Still, it all potentially leads to a regional conflict, which could easily go "theater nukes" which means the genie is out of the bottle and there's no bets at that point. But isn't that what the Powers that Be are after? The demand destruction and continued concentration of wealth in the hands of the few? Of course!

A move against Iran, and I hope not in response to another false flag terrorist event, would keep the public's mind off the bankers and will provide a mechanism for the spinsters to blame economic duress on indigenous people and the Muslim faith which are fighting for what they see as control of their natural resource base and against Western/corporate exploitation.

The greed of the money changers and usurers would be shielded from public scorn by opening of an Iran front, especially if there was an "event" and thus their continuance in power would be assured. That's why the T
exas Cell Phone story from Friday is so important - we can almost see something coming. (Along with ID to buy a cell phone, for sure!) Simple, huh?

Now be a good citizen and run out and charge something on that 21% credit card, would yah? You've got 20-minutes yet before you're due back in the squirrel cage to line the corporate thieves pockets.

Monday, January 09, 2006

Signs of the Economic Apocalypse 1-9-06

From Signs of the Times, 1-9-06:

Gold closed at 542.20 dollars an ounce on Friday, up 4.3% (and more than 7% for the past two weeks) from $519.70 at the end of the week before. The dollar closed at 0.8239 euros on Friday, down 2.4% from 0.8440 the week before. That puts the euro at 1.2137, compared to 1.1849 at the previous Friday’s close. Gold in euros would be 446.73 euros an ounce, up 1.9% from the previous week’s 438.60. Oil closed at 64.31 dollars a barrel on Friday, up 5.4% from $61.04 the week before. Oil in euros would be 52.99 euros a barrel, up 3.0% from 51.43 for the week. The gold/oil ratio was 8.43 down 1.0% from 8.51 the week before. In the U.S. stock market, the Dow closed at 10,959.31, up 2.3% from 10,717.50 the week before (down when denominated in gold and oil, though). The NASDAQ closed at 2,305.62 on Friday, up 4.5% from 2,205.32 at the previous week’s close. The yield on the ten-year U.S. Treasury note was 4.37%, down two basis points from 4.39 the week before.

Another odd week where the Mainstream Media in the U.S. are trying to push their rosy economic scenario while gold and oil are up sharply and the U.S. seems to be careening from two disastrous and expensive military defeats while planning several more. Iran, Syria, Venezuela, Cuba? Which will it be? And it is doing this planning with a major constitutional crisis looming (that is, if there is any constitution left to have a crisis).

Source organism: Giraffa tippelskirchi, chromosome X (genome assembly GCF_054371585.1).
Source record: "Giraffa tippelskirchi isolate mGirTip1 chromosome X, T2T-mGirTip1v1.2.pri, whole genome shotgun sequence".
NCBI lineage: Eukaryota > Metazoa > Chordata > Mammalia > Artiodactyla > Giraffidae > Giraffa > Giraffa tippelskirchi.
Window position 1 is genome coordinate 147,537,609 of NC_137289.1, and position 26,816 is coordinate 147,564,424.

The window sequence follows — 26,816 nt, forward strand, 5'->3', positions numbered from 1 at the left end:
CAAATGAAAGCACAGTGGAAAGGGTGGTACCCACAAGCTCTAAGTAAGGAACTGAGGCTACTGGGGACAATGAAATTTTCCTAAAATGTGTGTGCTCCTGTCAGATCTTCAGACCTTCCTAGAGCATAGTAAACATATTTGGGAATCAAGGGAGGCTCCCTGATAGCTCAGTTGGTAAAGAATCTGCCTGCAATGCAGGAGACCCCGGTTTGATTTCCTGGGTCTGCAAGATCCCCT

Speaking of Iraq, lost in the bad news for the U.S. on the battlefield was the news that the International Monetary Fund’s prescription for Iraq is working like a charm in producing the classic “IMF Riot:”
IMF Occupies Iraq, Riots Follow
By Matthew Rothschild The Progressive
Tuesday 03 January 2006

Bad enough that the US military is occupying Iraq.
Now the IMF is occupying the country.

In December, the International Monetary Fund, in exchange for giving a loan of $685 million to the Iraqi government, insisted that the Iraqis lift subsidies on the price of oil and open the economy to more private investment.

As the IMF said in a press release of December 23, the Iraqi government must be committed to "controlling the wage and pensions bill, reducing subsidies on petroleum products, and expanding the participation of the private sector in the domestic market for petroleum products."

The impact of the IMF extortion was swift and brutal.

"Since the Dec. 15 parliamentary election, fuel prices have increased five-fold, mostly because the outgoing government of Prime Minister Ibrahim Jafari has cut subsidies as part of a debt-forgiveness deal it signed with the International Monetary Fund," the Los Angeles Times reported on December 28.

"The move has shocked Iraqis long accustomed to hefty subsidies of gasoline, kerosene, cooking gas, and other fuels."

Iraqis are getting a nasty taste of the IMF's medicine. "Over the summer, gas was selling for about five cents a gallon," the LA Times noted. "Now it's about 65 cents, and at the end of the price increases, gasoline will cost about the same in Iraq as it does in other countries in the Persian Gulf, about $1 per gallon. The prices of kerosene, diesel, and cooking gas have seen similar or steeper increases." The price of public transportation has also gone up significantly.